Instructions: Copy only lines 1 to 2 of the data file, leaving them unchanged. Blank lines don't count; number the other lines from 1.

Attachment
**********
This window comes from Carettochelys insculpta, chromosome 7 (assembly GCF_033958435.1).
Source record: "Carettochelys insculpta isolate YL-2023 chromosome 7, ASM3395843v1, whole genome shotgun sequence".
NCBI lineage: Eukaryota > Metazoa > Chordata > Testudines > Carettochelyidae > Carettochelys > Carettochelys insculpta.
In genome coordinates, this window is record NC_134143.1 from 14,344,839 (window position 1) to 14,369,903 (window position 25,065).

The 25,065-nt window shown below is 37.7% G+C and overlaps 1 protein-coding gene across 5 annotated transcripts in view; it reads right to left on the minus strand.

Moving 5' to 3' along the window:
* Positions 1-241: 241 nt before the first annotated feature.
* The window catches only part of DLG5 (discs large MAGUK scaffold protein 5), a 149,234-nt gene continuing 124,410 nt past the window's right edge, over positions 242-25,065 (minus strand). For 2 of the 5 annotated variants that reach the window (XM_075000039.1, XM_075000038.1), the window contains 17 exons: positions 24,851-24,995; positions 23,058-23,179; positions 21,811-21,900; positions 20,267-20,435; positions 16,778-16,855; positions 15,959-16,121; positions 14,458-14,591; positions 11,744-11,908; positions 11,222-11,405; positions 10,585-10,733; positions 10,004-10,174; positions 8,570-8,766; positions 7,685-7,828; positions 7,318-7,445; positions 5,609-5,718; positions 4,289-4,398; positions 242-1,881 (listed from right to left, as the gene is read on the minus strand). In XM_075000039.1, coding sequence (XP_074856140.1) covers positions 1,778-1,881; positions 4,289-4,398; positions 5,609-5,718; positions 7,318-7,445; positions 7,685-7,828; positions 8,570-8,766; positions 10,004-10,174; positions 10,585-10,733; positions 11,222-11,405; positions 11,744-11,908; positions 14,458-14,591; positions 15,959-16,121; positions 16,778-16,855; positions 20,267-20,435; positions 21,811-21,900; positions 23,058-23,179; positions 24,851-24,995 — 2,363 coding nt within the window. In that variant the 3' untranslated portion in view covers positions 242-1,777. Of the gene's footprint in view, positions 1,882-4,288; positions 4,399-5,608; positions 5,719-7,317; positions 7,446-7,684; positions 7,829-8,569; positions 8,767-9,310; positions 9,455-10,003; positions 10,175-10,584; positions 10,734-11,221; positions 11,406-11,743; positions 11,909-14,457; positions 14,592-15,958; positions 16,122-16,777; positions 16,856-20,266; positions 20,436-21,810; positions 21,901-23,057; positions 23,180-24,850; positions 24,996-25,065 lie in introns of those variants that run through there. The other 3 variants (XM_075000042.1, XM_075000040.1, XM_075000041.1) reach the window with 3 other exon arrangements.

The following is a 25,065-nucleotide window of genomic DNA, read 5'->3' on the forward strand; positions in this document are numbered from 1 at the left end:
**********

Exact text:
This window comes from Carettochelys insculpta, chromosome 7 (assembly GCF_033958435.1).
Source record: "Carettochelys insculpta isolate YL-2023 chromosome 7, ASM3395843v1, whole genome shotgun sequence".